What’s the difference between regular, feminized, or autoflower seeds?

Why is it important to know the difference between the sexes? What makes buds and what makes more seeds?

Cannabis seed varieties come in regular, feminized (which most seeds are now), and autoflower. Regular seeds come from one male and one female parent and can produce either male or female plants. It is impossible to tell if a regular seed will turn out to be a male or female later. Of course, after you get to the flowering stage, it is much simpler to identify males and females. Males will produce oval pods while females will produce a protective calyx shaped like a teardrop. the ratio for male-to female growth with regular seeds is around 1-to-1 (approximately 66% female but best to just assume that 50% of the seeds in a regular pack will end up female, which is why most regular packs have more seeds). It is recommended to germinate a few extra seeds to make up for all the males that would be discarded later during the early flowering period.

Feminized seeds are bred to contain no male chromosomes, thus ensuring that every plant grown from them will flower as a female and be able to produce the crop of resinous buds that most growers are looking for – not seeds. Feminized seeds are the easiest way to get bud without risking cross pollination (or unintended seedy weed).

Autoflowering cannabis varieties automatically switch from vegetative growth to the flowering stage with age, as opposed to the ratio of light to dark hours required with full photoperiod strains. It speeds through a full season in just a few weeks. Many autoflowers will be ready to harvest in less than 10 weeks from seed.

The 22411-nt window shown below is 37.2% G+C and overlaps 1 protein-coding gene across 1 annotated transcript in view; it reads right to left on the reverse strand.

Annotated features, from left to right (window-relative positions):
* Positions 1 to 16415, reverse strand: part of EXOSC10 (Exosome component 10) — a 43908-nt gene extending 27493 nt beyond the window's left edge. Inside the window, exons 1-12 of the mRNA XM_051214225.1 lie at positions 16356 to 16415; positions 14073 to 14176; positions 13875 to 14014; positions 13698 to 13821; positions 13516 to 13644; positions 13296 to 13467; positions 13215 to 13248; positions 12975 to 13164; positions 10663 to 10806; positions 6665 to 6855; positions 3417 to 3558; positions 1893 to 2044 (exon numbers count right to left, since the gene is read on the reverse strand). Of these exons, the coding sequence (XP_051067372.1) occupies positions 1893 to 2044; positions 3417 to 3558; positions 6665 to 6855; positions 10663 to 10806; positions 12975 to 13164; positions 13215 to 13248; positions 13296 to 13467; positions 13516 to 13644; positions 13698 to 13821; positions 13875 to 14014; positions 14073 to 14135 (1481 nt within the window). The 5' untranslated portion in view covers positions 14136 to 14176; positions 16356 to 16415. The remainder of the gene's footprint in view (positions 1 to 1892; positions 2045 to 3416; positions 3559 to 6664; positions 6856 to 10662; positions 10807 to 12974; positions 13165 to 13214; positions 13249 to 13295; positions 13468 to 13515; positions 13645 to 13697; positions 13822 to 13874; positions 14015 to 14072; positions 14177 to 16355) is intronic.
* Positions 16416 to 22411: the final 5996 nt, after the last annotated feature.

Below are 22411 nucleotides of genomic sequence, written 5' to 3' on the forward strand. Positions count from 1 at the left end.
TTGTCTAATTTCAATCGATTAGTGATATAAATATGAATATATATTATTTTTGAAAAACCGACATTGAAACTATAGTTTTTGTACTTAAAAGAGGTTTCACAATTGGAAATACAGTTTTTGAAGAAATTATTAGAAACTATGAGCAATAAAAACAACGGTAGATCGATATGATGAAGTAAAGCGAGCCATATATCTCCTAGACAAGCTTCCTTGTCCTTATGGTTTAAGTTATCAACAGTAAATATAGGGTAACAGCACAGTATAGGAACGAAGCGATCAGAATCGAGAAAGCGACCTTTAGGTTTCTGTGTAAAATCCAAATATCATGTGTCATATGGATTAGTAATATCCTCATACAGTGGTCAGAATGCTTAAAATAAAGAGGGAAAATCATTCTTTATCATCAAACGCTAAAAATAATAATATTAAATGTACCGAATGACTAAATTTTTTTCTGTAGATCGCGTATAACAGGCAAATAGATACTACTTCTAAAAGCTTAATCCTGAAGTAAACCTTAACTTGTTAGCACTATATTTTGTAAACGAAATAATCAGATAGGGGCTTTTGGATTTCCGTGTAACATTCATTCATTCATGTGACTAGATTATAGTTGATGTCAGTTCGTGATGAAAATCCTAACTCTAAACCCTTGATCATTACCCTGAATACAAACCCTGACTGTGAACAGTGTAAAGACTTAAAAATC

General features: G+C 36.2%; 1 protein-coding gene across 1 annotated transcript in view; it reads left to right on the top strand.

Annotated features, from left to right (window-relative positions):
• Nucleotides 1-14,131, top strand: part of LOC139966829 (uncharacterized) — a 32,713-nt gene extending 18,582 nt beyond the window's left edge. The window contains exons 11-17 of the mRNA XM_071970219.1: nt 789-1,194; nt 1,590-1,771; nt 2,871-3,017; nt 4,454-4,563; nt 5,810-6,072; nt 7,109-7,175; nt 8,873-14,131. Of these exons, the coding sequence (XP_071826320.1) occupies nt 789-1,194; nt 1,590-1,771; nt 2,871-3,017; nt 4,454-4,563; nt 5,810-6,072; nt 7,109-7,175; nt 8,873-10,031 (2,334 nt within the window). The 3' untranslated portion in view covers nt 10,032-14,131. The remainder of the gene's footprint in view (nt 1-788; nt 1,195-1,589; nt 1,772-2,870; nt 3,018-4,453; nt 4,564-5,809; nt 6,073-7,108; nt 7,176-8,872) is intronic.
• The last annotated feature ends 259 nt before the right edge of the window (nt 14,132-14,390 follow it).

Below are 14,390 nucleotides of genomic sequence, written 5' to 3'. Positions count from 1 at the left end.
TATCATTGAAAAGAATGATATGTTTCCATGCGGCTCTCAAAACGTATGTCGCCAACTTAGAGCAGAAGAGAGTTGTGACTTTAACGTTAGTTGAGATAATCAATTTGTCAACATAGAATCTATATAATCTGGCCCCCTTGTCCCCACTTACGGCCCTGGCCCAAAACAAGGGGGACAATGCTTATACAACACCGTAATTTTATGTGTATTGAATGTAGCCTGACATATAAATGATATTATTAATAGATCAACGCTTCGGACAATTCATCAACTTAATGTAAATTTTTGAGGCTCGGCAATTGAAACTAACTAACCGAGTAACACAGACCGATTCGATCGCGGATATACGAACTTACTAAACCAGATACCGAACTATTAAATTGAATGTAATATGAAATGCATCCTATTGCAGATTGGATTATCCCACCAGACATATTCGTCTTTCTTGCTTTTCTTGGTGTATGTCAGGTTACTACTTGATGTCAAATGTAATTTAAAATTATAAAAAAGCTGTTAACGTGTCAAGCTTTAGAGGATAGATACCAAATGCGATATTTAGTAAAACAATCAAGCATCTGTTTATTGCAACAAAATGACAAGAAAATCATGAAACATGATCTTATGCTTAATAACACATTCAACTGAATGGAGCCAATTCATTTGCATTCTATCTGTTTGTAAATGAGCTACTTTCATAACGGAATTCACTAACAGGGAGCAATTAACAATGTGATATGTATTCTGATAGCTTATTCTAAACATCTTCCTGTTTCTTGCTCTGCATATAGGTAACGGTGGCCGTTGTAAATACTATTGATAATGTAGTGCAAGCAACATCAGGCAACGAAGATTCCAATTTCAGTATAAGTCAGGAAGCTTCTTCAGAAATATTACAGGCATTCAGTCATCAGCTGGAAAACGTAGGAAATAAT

Autoflowering varieties have recently surged in popularity because they are small and fast, which allows for multiple crop cycles in the year in tight spaces. They are so small, in fact, that they just look like small shrubs when planted outside and can even be suitable for apartment balconies. They are so fast that some people harvest multiple crops in a year, and well-bred varieties are as strong in effect and flavour as their full photoperiod counterparts. 

Cloning is a technique for vegetative (asexually) propagating plants. A desirable plant that has all the traits the grower wants will be the “mother”. The mother is kept in a vegetative state and little clippings are taken from the plant. The clippings are genetically the same as mothers- they are “clones”. The clones grow their own roots and continue the life cycle. The original White Widow mother from 1994 is still alive in vegetative state in a basement in Europe. Cloning isn’t possible for autoflowering varieties and almost all autoflowers are feminized.

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